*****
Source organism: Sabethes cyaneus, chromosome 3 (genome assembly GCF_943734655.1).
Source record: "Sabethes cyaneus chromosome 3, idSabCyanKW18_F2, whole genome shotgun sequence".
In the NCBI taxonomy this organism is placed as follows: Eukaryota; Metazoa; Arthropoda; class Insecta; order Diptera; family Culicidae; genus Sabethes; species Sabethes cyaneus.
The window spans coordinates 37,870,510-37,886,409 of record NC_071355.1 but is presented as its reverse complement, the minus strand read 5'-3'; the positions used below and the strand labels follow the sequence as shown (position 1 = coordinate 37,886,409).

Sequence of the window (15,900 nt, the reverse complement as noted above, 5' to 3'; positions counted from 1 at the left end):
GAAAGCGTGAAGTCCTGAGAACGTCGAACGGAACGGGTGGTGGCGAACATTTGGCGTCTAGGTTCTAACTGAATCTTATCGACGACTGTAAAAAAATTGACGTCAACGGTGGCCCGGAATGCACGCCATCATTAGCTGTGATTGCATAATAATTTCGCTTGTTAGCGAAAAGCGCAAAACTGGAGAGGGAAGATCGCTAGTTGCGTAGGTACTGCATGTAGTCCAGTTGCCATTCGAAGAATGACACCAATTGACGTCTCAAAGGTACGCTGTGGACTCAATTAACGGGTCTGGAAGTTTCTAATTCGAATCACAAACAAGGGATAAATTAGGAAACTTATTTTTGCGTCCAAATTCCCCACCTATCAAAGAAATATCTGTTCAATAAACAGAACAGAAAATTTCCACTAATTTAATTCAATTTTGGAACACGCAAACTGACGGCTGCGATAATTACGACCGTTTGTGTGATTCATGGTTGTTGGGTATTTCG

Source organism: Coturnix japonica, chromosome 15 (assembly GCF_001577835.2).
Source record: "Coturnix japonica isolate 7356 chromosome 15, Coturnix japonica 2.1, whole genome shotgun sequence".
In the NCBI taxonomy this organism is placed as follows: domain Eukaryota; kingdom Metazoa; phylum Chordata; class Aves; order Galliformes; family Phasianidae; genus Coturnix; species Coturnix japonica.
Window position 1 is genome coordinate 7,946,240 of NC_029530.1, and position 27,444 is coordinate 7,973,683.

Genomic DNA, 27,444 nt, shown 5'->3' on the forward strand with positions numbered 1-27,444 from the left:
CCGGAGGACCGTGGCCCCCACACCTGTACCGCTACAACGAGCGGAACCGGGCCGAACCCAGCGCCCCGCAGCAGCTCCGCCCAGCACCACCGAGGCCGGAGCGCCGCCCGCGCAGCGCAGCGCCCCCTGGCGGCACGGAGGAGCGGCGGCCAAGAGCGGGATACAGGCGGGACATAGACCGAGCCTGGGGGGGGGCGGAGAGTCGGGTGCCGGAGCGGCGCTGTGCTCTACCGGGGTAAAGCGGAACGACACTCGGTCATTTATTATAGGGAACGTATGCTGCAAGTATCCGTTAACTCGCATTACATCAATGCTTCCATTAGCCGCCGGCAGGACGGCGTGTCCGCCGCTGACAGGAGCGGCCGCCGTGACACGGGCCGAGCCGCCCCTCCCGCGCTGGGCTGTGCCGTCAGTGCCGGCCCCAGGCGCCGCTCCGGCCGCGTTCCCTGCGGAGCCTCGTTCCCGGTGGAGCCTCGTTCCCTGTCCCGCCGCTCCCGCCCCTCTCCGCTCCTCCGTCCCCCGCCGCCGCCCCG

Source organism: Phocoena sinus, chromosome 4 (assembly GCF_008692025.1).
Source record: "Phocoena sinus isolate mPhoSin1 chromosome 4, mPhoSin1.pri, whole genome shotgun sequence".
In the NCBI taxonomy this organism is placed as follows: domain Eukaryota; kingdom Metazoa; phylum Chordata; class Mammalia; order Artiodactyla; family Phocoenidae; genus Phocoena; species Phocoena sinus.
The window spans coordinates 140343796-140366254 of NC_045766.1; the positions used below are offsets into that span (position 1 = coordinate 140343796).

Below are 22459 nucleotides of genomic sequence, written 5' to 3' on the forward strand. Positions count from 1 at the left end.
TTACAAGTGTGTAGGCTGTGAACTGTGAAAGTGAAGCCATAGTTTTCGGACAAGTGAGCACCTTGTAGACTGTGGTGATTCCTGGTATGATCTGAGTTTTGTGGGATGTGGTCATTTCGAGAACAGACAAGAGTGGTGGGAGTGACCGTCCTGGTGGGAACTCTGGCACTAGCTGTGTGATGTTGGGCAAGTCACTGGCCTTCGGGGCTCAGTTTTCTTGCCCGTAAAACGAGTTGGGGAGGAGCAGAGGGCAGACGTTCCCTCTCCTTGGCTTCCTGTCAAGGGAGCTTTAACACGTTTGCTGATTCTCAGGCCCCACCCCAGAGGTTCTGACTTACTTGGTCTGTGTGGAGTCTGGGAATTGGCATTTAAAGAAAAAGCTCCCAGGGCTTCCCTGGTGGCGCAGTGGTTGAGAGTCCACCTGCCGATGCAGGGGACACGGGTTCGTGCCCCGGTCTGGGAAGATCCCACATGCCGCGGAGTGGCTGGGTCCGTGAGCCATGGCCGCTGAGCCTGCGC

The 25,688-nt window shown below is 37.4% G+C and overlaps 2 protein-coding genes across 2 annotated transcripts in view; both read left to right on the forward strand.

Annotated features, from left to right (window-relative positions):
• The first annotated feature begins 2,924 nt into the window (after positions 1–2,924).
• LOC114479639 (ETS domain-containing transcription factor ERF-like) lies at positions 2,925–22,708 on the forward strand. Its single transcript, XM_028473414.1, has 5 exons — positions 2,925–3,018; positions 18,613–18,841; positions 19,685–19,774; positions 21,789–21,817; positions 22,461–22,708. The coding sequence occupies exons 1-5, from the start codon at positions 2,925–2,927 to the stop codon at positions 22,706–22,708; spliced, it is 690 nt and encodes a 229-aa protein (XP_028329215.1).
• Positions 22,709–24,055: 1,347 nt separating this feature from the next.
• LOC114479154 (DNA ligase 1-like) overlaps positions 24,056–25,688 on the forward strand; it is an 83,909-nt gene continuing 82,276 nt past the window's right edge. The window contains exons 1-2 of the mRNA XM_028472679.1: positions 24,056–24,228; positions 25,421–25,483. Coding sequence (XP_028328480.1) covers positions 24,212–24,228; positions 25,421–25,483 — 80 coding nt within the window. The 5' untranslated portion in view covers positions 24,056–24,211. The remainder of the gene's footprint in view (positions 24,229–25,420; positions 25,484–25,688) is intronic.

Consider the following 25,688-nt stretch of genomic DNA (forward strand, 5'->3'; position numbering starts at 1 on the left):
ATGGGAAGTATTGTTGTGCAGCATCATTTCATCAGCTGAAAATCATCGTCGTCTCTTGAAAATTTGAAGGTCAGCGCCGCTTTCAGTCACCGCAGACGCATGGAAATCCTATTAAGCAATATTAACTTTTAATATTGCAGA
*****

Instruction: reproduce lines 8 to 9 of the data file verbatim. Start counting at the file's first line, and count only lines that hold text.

Source record: "Coturnix japonica isolate 7356 chromosome 15, Coturnix japonica 2.1, whole genome shotgun sequence".
In the NCBI taxonomy this organism is placed as follows: domain Eukaryota; kingdom Metazoa; phylum Chordata; class Aves; order Galliformes; family Phasianidae; genus Coturnix; species Coturnix japonica.